Consumer confidence in the U.S. continued to deteriorate in the month of June, according to a report released by the Conference Board on Tuesday.
The Conference Board said its consumer confidence index slid to 98.7 in June from a downwardly revised 103.2 in May. Economists had expected the index to drop to 101.0 from the 106.4 originally reported for the previous month.
With the continued decrease, the consumer confidence index fell to its lowest level since hitting 95.2 in February of 2021.
“Consumer confidence fell for a second consecutive month in June,” said Lynn Franco, Senior Director of Economic Indicators at The Conference Board. “While the Present Situation Index was relatively unchanged, the Expectations Index continued its recent downward trajectory—falling to its lowest point in nearly a decade.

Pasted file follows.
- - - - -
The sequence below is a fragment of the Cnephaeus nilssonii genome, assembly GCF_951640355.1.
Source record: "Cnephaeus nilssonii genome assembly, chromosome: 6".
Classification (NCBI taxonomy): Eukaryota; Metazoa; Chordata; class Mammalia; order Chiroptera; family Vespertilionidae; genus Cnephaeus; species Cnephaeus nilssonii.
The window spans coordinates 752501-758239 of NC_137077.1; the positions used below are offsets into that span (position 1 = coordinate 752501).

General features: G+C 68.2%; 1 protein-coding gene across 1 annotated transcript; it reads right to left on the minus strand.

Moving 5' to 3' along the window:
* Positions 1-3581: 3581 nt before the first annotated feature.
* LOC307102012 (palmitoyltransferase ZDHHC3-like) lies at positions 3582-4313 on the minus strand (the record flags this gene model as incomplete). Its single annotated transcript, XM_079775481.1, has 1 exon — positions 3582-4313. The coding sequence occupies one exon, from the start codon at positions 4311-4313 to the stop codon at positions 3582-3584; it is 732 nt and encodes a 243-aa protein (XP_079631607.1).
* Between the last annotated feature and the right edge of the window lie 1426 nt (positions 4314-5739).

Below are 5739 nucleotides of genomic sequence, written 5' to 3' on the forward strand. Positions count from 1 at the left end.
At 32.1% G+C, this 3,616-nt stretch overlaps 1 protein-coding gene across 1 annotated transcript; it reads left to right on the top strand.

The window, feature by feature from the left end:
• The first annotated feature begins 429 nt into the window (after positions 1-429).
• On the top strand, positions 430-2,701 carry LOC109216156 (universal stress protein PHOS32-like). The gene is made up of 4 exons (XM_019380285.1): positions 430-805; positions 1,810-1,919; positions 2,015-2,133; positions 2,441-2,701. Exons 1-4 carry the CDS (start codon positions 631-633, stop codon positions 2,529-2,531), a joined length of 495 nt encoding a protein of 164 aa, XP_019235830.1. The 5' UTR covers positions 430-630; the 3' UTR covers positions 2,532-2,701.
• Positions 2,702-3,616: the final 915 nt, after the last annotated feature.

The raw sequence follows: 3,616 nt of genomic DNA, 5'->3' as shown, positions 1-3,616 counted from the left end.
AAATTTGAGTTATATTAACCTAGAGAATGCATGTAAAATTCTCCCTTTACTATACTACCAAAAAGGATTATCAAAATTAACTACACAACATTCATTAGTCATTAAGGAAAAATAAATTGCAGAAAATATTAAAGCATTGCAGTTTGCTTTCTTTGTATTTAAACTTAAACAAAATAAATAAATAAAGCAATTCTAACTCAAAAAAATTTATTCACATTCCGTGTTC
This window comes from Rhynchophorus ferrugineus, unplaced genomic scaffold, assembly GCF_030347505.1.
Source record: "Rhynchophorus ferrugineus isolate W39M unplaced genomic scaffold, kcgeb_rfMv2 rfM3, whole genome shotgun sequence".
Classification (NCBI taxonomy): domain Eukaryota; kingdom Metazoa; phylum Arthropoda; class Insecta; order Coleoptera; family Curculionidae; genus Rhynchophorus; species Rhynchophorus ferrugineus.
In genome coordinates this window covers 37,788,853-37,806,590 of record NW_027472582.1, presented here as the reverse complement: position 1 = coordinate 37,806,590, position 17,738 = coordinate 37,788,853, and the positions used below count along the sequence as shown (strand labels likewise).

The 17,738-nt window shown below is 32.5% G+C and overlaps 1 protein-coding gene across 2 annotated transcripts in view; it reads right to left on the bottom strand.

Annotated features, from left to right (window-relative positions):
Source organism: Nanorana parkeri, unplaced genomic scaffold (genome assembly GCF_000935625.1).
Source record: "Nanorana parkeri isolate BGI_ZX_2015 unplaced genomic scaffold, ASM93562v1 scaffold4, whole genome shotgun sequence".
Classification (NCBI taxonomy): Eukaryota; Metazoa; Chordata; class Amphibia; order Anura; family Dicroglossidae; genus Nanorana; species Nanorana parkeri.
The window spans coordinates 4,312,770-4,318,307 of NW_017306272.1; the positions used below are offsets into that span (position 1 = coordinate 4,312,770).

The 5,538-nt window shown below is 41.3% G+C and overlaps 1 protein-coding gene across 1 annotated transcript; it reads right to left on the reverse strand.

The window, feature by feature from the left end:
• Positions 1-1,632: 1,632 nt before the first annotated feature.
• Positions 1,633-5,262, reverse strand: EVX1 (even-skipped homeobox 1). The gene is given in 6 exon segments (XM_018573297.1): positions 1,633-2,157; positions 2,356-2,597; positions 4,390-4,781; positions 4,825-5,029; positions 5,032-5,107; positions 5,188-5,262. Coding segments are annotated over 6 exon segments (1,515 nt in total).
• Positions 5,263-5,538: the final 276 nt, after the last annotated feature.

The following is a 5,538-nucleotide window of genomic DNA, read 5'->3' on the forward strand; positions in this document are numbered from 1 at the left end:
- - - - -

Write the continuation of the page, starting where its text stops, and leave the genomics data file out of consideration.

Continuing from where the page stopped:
“Consumers’ grimmer outlook was driven by increasing concerns about inflation, in particular rising gas and food prices,” she added. “Expectations have now fallen well below a reading of 80, suggesting weaker growth in the second half of 2022 as well as growing risk of recession by yearend.”
The report showed the expectations index tumbled to 66.4 in June from 73.7 in May, hitting its lowest level since March of 2013.
Meanwhile, the present situation index showed a much more modest decrease, edging down to 147.1 in June from 147.4 in May.
The University of Michigan released a separate report last Friday showing consumer sentiment in the U.S. tumbled by slightly more than initially estimated in the month of June.
The report showed the consumer sentiment index for June was downwardly revised to 50.0 from the preliminary reading of 50.2.
The consumer sentiment index is down sharply from the final May reading of 58.4, plunging to its lowest level on record.
Source: Read Full Article